Sermon

Pentecost 25 - Year C

2010-11-14
St. James's Episcopal Church
The Rev. Randolph Marshall Hollerith
The Beginning and the End
I read recently that in 1943 Thomas Watson, then chairman of IBM said, “I think there is a world market for maybe five computers.” Boy, was that a bad prediction. Lee De Forest, the great American inventor, who is considered one of the fathers of radio, was quoted in 1926 as saying, “While theoretically and technically television may be feasible, commercially and financially it is an impossibility.” And in 1962 the Decca Recording Company turned down a recording act and made the following prediction, “guitar music is on the way out” and “we don’t like their sound.” The company was referring to four young men from Liverpool who were calling their band the Beatles.
Making predictions is a tricky business. It’s hard to tell what the future will bring and trying to guess how events will unfold is usually no more than fanciful speculation. I wonder if that’s what some of the disciples thought when they heard Jesus talking about the great Temple in Jerusalem – “the days will come when not one stone will be left upon another; all will be thrown down.” There the disciples were, standing in the Temple courtyard, looking around at one of the most impressive man made structures in the world and Jesus was predicting it’s destruction. Of course, now, the only thing left of that Temple is a single wall; sacred to Jews everywhere, often called the Wailing Wall. But then, the smallest stones in the building each weighed 2 or 3 tons. The largest exceeded 50 tons. In places the walls of the Temple were over 400 feet high. Inside the walls there was 45 acres of space and it is believed that 250,000 people could fit comfortably within that structure. How could Jesus begin to think that this massive building would one day be destroyed?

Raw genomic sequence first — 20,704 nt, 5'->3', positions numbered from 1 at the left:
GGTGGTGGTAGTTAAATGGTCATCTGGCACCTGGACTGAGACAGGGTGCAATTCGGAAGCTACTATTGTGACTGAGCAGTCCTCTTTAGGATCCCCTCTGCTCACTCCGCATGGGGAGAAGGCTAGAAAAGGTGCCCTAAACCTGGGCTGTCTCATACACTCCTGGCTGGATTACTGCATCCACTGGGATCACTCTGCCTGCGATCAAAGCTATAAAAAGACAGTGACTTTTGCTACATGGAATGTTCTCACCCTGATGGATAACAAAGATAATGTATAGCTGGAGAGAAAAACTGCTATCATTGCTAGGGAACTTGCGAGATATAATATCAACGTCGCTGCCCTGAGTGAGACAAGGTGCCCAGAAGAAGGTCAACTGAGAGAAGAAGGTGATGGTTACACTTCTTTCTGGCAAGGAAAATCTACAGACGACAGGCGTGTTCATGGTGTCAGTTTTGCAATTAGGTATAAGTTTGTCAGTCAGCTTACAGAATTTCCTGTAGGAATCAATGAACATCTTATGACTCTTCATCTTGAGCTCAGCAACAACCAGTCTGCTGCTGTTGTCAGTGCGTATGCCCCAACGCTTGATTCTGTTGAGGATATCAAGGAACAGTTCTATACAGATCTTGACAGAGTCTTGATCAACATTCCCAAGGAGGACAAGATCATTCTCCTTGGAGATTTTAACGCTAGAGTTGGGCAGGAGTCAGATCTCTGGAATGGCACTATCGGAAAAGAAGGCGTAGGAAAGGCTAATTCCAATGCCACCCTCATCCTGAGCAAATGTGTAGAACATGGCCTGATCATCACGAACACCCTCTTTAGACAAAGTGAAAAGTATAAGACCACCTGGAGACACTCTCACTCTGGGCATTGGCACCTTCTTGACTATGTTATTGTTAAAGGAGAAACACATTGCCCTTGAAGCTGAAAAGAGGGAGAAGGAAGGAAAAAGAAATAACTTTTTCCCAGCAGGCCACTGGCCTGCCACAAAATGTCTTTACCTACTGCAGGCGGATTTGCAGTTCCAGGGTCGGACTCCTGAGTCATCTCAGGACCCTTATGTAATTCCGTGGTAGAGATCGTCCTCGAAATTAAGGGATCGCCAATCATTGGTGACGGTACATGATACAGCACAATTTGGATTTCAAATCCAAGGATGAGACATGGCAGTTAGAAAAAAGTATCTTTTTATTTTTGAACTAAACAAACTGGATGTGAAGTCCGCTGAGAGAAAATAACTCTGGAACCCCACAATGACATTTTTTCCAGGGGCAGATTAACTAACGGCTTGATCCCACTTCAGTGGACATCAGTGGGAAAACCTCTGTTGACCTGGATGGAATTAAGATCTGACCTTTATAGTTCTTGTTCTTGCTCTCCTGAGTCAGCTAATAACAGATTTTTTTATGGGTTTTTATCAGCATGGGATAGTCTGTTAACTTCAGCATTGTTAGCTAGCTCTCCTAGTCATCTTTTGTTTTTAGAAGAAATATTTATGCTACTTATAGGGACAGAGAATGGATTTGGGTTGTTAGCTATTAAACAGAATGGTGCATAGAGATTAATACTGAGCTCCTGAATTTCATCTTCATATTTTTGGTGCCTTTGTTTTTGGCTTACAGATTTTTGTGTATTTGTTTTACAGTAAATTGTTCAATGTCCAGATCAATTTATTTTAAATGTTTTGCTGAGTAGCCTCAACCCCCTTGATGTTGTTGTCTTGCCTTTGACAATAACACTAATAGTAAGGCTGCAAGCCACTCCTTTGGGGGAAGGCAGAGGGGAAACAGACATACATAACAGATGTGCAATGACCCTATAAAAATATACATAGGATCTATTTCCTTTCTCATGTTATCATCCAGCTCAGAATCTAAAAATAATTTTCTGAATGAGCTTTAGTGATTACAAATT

But Jesus was right, he was right about it all. In the year 70 CE, some ten years or so before the Gospel of Luke was written, the Romans destroyed the Temple as retribution for a failed Jewish uprising. And we all know that Jesus was right about many of those who followed him - they were arrested, persecuted, tortured and killed. Paul was imprisoned for years before he was put to death. Peter was crucified upside down. James, our patron Saint, was stoned to death. Jesus called it. He predicted chaos, destruction, and persecution. But at the same time he also told his followers, “But not a hair on your head will perish. By your endurance you will gain your souls.” Yes, Jesus told them, bad things will happen. The future will be more difficult than you can now imagine, things that seem permanent will fall apart, you may even be killed for your faith - but God will not let you go.
Predictions about destruction, chaos, Armageddon, the end of the world, have been around for a long time. The Bible is full of such apocalyptic writing and Jesus warned of difficult days to come. Christians do in fact believe that the world has a beginning and it will have an ending. Unlike other religions that believe this world is eternal, the Judeo-Christian tradition is clear – one day our world will end. But we are promised that God was there at the world’s beginning and God will be there at the end, therefore we have nothing to fear. God is Alpha and Omega.